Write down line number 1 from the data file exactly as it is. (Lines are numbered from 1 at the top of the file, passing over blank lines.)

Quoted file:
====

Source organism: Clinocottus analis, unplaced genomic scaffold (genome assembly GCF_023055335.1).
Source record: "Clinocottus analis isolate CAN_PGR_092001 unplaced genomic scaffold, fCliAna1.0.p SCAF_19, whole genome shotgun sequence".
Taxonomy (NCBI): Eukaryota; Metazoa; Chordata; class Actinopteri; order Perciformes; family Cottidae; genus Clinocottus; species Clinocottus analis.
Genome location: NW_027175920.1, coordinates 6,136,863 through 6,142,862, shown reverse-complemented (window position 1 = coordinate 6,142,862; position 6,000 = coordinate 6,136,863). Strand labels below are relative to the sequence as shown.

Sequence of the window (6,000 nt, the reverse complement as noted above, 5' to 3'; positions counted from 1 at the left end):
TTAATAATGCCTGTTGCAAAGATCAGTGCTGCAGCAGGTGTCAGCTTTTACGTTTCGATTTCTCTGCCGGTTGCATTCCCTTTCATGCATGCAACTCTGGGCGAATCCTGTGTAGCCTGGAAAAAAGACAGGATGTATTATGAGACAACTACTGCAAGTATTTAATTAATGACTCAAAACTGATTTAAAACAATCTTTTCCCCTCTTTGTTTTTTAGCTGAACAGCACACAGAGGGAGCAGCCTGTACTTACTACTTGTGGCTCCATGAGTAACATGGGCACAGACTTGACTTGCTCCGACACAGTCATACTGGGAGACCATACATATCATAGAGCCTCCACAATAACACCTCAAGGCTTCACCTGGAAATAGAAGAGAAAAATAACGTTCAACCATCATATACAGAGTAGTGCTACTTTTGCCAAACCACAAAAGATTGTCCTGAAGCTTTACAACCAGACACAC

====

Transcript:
Source organism: Clinocottus analis, unplaced genomic scaffold (genome assembly GCF_023055335.1).